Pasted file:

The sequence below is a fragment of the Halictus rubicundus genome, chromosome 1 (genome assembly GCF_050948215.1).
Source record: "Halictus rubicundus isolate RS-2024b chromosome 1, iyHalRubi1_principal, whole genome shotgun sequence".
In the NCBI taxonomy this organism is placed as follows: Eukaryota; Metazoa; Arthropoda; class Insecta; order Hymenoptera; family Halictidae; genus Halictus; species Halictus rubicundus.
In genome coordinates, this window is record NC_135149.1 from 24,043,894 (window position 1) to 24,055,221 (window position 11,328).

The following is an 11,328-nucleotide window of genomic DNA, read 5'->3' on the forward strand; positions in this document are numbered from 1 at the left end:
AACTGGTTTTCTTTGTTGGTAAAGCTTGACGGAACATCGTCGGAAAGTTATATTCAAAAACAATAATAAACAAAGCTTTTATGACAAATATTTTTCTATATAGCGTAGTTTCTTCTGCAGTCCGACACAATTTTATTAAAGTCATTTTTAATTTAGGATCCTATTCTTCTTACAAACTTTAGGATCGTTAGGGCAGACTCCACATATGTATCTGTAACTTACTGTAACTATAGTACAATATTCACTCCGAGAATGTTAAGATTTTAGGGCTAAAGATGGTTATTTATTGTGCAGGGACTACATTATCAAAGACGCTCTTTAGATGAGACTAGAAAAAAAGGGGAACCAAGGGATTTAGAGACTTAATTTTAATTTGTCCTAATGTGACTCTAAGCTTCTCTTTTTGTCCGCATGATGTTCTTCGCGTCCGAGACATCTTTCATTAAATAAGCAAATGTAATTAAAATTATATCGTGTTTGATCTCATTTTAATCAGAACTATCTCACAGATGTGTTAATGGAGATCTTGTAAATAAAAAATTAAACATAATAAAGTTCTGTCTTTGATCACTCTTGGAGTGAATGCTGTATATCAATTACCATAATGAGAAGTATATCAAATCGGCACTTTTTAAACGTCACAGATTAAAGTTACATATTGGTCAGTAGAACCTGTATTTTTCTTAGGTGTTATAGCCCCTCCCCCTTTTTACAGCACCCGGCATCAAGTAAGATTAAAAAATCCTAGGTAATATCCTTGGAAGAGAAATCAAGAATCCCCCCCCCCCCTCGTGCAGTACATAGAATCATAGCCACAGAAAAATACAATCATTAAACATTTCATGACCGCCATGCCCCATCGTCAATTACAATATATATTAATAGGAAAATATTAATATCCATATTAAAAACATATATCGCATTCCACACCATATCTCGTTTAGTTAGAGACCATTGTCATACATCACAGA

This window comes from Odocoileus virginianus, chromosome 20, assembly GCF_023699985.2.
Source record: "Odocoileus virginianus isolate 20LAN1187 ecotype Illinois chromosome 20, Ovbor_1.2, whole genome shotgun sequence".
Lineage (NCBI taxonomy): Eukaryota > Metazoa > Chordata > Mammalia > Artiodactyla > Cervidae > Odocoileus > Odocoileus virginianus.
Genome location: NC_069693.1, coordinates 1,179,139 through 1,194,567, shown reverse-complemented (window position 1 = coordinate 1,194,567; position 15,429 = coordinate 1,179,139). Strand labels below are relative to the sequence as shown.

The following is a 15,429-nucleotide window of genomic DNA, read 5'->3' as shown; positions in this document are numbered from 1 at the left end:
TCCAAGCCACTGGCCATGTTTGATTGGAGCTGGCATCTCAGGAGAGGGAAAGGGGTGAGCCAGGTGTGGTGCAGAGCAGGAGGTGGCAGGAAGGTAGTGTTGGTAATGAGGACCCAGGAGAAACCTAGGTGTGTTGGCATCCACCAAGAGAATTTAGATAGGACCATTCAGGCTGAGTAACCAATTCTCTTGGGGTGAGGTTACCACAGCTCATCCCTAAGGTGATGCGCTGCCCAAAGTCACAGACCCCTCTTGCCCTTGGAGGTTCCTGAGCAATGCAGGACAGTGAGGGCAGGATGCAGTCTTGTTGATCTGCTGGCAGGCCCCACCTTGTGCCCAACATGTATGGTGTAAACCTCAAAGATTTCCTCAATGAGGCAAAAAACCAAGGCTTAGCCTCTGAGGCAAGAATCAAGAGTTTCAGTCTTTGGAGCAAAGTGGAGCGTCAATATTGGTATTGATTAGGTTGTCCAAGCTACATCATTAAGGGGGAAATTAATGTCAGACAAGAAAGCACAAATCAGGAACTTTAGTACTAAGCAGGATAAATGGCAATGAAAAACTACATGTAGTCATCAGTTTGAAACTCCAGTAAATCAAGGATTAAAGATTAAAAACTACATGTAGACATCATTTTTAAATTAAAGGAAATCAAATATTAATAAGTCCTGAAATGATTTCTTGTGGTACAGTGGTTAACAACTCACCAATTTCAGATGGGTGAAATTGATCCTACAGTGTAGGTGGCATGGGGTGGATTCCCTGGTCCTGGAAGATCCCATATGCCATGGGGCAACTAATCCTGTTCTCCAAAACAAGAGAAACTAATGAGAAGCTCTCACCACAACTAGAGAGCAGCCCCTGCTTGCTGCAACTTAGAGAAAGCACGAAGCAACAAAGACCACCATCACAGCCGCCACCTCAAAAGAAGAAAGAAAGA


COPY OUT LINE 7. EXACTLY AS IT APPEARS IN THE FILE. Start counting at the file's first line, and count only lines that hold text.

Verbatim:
This window comes from Odocoileus virginianus, chromosome 20, assembly GCF_023699985.2.